A huge weight was lifted off of me when I finally told someone, but I still couldn’t move past it. The pivotal point and action that got me to the level of acceptance and forgiveness I needed was getting a tattoo. I got the words, “Scars are souvenirs you will never lose” permanently scribed into the middle of my shoulders. These words are lyrics to my favorite song, “Name” by The Goo Goo Dolls. “The past is never far,” are the words that follow that lyric. It reminds me that you can’t run from your past experiences. Your experiences shape you into who you are, but they don’t have to define you.
I went on to graduate from Central Washington University with a Major in Law and Justice. During this time, I re-acquainted myself with a friend I had known since we were 11. He and I dated, became best friends and eventually got married. Now you are probably confused because I mentioned in the beginning that I “came out of the closet” way too late in life. Well, the truth is that he was my best friend. We accomplished so many awesome things together! The truth is that I spend a lot of time in doubt, worried about what society and my family would think. I have known since middle school but it just seemed too hard and too scary to admit to anyone. I had a girlfriend in high school and a few lady dates after high school. However, heteronormativity seemed like an alright way to go, especially it it was with my best friend.
I wanted to get married and have children, so that’s what we did. We got married, bought a house, and decided to start a family. I wanted nothing more in life than to be a mom. I wanted to have someone who loves me in the same way and magnitude that I love my mother. While we were planning to have a baby, I heard that there was a roller derby team in town. I wanted so badly to play, but held back. What if I became pregnant? A few years went by with no luck. Eventually, I ended up taking my basal temperature every morning before I got out of bed (I highly recommend the FEMometer), using ovulation strips, and getting way too excited when my time of the month was a few days late. I spent so many endless nights wishing tomorrow wouldn’t come so I could just lay in bed and sleep. I lost interest in doing anything fun and kept myself from social situations so I didn’t have to be confronted with the questions. “When are you going to have kids?” “Are you pregnant yet?” “Don’t you want kids?”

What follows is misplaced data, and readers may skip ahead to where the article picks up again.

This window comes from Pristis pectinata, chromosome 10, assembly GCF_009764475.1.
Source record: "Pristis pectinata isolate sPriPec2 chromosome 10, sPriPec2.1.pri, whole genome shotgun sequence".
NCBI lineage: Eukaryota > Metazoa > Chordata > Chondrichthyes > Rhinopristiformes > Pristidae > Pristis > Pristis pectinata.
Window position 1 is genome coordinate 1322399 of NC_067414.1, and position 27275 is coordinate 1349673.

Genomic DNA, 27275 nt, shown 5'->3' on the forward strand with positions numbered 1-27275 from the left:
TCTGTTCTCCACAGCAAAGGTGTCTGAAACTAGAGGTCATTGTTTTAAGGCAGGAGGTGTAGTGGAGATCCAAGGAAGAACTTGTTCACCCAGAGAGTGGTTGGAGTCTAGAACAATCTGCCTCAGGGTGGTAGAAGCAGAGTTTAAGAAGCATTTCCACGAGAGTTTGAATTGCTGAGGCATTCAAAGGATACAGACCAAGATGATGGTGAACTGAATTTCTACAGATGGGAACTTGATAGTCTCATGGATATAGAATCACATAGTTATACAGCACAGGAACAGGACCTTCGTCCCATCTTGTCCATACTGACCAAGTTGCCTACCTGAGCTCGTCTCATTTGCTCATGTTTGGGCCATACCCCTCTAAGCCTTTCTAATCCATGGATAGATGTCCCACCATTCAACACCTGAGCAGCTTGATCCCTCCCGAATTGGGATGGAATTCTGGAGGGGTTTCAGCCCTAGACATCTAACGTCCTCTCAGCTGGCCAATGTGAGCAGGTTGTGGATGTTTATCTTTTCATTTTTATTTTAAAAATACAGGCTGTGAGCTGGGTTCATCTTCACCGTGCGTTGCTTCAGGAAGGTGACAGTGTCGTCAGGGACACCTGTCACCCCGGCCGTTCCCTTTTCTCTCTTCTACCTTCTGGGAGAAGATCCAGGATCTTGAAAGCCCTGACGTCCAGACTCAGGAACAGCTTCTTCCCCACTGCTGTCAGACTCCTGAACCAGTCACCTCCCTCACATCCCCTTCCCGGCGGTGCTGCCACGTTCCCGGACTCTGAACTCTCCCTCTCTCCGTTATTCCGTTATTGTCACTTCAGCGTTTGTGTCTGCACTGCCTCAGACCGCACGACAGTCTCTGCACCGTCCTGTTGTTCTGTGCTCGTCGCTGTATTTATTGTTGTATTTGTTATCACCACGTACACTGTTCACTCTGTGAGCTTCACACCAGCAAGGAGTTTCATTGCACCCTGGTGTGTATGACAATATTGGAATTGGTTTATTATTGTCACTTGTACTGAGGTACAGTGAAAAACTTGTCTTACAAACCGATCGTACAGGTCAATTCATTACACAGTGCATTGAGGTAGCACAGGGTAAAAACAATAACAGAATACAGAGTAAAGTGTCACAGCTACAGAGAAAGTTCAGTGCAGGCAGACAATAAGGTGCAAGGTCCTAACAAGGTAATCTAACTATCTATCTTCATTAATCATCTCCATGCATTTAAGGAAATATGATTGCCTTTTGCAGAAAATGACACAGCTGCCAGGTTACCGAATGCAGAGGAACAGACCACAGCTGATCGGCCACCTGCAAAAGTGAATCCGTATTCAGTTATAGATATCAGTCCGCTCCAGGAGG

Almost 7 years went by and we ended up having all of these tests done. Many visits to the doctor and specialist, two sonohysterograms, and seventeen vials of blood later would conclude that aside from my hypothyroid, polycystic ovaries and next to zero Vitamin D...everything looked alright. I received so many pamphlets on all the latest fertility treatments. Between the cost of treatments and the cost it would take me emotionally to try them, with a high likelihood of failure, I just couldn’t. I kept thinking that if this is how I feel now after so many years of lost hope, it would crush me to try this and fail again. Therefore, I slowly tried to accept the fact that I would never carry a child or birth one. Secret’s out, I’m not the biggest fan of Mother’s Day. Don’t get me wrong, I love my mom so much and the fact that we celebrate our mothers. However, that particular day every year brings me back to church and reminds me of how they handed out flowers on Mother’s Day - not only to the moms, but to all the young women because they were going to be mothers too one day.